AIIB President Jin Liqun expressed enthusiasm in finalizing Philippine infrastructure projects for financing, after the Senate finally concurred in the ratification of the bank's Articles of Agreement before the end-2016 deadline.
Jin confirmed that the first two projects that the AIIB will co-finance in the Philippines with other multilateral lending institutions are the Metro Manila Flood Management Project and the EDSA BRT system.
"We are all very eager to finalize the infrastructure projects in your country ... This time, we are very happy we can really talk about something to do in your country," Jin said in a recent meeting with Philippine officials led by Finance Secretary Carlos Dominguez III.
The Metro Manila Flood Management Project supported by the World Bank is now being processed for project financing by the National Economic and Development Authority (NEDA), which has tapped the AIIB for co-financing, said National Treasurer Roberto Tan.
The EDSA BRT system is partly funded by the Asian Development Bank (ADB).
Dominguez said the ADB support for this land transport project excludes the public-private partnership (PPP) portion of the project cost, which NEDA hopes would be backed by the AIIB.
In the meeting, Jin also thanked Dominguez for helping facilitate the speedy concurrence by the Senate of the ratification of the AIIB treaty.
Dominguez has strongly backed the Philippines' membership in the AIIB, saying it would provide the government "another source of long-term funding at very reasonable interest rates" for the Duterte administration's unprecedented infrastructure buildup.
"Achieving full membership in the AIIB is a significant milestone. Completing our domestic procedures for ratification puts us in solidarity with 56 other countries," the finance chief said.
President Rodrigo Duterte had signed the instrument of ratification of the AIIB last October 19. The Senate then concurred in the ratification of the Articles of Agreement of the AIIB on December 5. (READ: Philippine Senate ratifies treaty to join China-led AIIB)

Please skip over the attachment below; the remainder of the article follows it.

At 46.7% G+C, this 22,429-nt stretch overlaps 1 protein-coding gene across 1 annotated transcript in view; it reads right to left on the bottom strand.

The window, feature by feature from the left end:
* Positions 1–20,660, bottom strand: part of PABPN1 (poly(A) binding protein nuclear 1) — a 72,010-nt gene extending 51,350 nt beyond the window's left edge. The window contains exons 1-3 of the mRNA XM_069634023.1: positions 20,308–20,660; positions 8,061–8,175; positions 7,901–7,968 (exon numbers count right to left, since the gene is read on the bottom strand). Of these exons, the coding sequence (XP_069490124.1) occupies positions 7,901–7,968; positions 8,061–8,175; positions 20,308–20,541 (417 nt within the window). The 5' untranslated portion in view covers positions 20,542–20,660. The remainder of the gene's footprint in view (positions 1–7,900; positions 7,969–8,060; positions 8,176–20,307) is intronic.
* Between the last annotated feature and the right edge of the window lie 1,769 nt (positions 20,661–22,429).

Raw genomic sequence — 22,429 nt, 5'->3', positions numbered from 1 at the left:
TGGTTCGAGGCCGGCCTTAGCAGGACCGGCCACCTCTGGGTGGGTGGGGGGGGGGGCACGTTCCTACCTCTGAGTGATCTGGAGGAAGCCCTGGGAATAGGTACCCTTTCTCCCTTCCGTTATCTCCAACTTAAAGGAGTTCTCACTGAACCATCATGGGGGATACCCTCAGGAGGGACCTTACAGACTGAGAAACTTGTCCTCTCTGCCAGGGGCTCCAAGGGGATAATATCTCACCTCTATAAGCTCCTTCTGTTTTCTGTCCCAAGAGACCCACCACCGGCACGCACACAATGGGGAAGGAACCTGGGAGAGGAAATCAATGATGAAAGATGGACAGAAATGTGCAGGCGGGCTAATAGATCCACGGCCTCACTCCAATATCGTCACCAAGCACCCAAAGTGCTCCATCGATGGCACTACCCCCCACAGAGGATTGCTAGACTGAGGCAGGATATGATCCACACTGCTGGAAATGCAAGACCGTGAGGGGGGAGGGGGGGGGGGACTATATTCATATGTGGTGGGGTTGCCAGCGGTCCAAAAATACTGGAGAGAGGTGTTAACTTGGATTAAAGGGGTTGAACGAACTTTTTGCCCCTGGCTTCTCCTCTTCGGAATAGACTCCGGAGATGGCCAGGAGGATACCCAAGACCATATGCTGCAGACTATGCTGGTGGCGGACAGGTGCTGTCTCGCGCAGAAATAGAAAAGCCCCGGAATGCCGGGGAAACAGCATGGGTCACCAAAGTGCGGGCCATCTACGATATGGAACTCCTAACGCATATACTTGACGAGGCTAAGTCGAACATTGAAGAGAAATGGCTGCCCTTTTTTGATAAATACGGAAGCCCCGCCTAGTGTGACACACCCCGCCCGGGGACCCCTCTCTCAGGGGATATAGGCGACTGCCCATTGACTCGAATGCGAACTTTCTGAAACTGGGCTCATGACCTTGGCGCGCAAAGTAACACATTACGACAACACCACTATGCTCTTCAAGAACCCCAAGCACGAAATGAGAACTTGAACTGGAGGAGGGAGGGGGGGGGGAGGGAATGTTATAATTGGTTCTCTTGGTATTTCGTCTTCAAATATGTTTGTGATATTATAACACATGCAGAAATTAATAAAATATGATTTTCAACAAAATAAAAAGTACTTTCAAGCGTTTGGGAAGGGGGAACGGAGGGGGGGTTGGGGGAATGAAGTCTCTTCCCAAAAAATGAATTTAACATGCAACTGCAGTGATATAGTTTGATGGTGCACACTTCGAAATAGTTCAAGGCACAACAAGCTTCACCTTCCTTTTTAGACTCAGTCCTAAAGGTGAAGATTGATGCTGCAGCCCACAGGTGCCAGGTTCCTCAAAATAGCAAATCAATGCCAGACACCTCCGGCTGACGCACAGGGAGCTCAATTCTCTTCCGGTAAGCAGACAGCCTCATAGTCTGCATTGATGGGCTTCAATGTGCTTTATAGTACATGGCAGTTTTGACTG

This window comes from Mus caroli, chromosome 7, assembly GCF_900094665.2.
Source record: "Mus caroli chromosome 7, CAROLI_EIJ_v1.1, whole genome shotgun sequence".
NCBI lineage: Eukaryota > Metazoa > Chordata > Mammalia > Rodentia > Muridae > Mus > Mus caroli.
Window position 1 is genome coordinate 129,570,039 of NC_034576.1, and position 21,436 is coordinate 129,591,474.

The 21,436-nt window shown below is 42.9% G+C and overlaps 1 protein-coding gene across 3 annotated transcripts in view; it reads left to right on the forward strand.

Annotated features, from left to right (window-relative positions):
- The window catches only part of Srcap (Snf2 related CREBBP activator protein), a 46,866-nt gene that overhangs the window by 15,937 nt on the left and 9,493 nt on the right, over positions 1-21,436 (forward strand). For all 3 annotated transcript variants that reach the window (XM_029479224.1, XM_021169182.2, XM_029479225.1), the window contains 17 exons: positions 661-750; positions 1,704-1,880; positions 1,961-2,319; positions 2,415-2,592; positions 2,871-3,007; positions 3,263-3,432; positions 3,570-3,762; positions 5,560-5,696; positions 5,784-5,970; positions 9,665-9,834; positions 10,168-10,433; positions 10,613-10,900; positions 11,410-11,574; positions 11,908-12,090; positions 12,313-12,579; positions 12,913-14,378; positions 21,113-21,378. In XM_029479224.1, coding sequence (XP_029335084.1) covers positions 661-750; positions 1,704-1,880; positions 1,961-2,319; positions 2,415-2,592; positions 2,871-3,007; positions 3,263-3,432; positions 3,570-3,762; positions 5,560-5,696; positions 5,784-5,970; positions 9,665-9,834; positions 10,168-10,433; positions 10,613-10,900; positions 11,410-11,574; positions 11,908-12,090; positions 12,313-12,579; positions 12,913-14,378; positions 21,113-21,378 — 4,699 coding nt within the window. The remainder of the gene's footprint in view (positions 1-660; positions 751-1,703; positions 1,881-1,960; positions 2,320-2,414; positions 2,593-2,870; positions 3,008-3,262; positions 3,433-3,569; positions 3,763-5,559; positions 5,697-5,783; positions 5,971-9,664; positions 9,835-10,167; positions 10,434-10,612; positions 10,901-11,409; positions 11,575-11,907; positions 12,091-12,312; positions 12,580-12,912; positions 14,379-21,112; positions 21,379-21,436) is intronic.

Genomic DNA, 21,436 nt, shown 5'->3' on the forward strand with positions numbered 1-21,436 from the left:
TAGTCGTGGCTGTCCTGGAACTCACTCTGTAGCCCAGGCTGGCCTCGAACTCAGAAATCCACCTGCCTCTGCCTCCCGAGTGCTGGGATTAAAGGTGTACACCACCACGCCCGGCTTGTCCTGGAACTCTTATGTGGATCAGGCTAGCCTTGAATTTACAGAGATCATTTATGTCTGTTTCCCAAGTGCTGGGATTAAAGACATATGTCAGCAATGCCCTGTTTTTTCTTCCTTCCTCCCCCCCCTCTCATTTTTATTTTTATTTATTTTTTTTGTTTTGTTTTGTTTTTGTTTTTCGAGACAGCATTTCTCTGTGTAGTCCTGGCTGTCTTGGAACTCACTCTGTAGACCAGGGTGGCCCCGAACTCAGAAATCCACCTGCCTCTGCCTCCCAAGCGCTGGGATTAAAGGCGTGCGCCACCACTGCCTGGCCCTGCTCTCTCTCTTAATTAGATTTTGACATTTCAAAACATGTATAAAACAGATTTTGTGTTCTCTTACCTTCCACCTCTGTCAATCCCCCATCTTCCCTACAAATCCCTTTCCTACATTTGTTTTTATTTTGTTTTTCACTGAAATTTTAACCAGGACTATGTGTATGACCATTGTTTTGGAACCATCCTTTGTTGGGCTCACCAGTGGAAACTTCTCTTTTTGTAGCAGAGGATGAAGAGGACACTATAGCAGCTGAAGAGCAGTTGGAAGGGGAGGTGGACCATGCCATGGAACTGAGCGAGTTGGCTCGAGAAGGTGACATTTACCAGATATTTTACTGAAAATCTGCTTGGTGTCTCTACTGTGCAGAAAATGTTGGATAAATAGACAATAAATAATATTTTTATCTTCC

"We'd like to thank you very much for speeding up the ratification so that we can start very soon. We believe there is so many that we can do in your country," Jin told Dominguez during the meeting.
The bank's president was accompanied by AIIB Director General Supee Teravaninthorn, AIIB Principal Strategy Officer Najeeb Haider, AIIB Senior Advisor to the President Yong Zhou, and Jin's Chief of Office Huan Chen.
Representing the Philippine side were Dominguez, Tan, Senator Loren Legarda, Budget Secretary Benjamin Diokno, Public Works Secretary Mark Villar, NEDA Director General Ernesto Pernia, Finance Undersecretary Antonette Tionko, and Finance Assistant Secretary Edita Tan.
Cheaper financing terms
In the meeting held at the Ayuntamiento building of the Bureau of Treasury (BTr), Jin briefed Dominguez and the other Philippine officials on the AIIB's ongoing projects, including infrastructure projects in Oman, Pakistan, Myanmar, Bangladesh, Tajikistan, and Indonesia.
"This is our difference. We may finance other productive sectors, not just infrastructure. [That includes] industrialization, manufacturing because we believe developing countries need to move up on the value chain. And if you help them, then you can help them to be able to generate income," Jin said.
He added that besides moving faster than the World Bank and ADB in terms of project approvals, the AIIB also offers cheaper financing terms.
"Compared to ADB and World Bank, it will take less than half a year in AIIB to process loans," Jin said.
The AIIB is a multilateral bank owned by 57 sovereign-member countries with a total capitalization of $100 billion.
Its member countries include Australia; China; South Korea; United Kingdom; the Association of Southeast Asian Nation (ASEAN) countries of the Philippines, Malaysia, Thailand, Singapore, Brunei, Indonesia, Laos, Myanmar, Cambodia, and Vietnam; European states such as Austria, France, Germany, and Italy; as well as Brazil, Russia, India, and South Africa.
Out of the 57 members so far, 37 are from Asia and 20 are non-regional members. – Rappler.com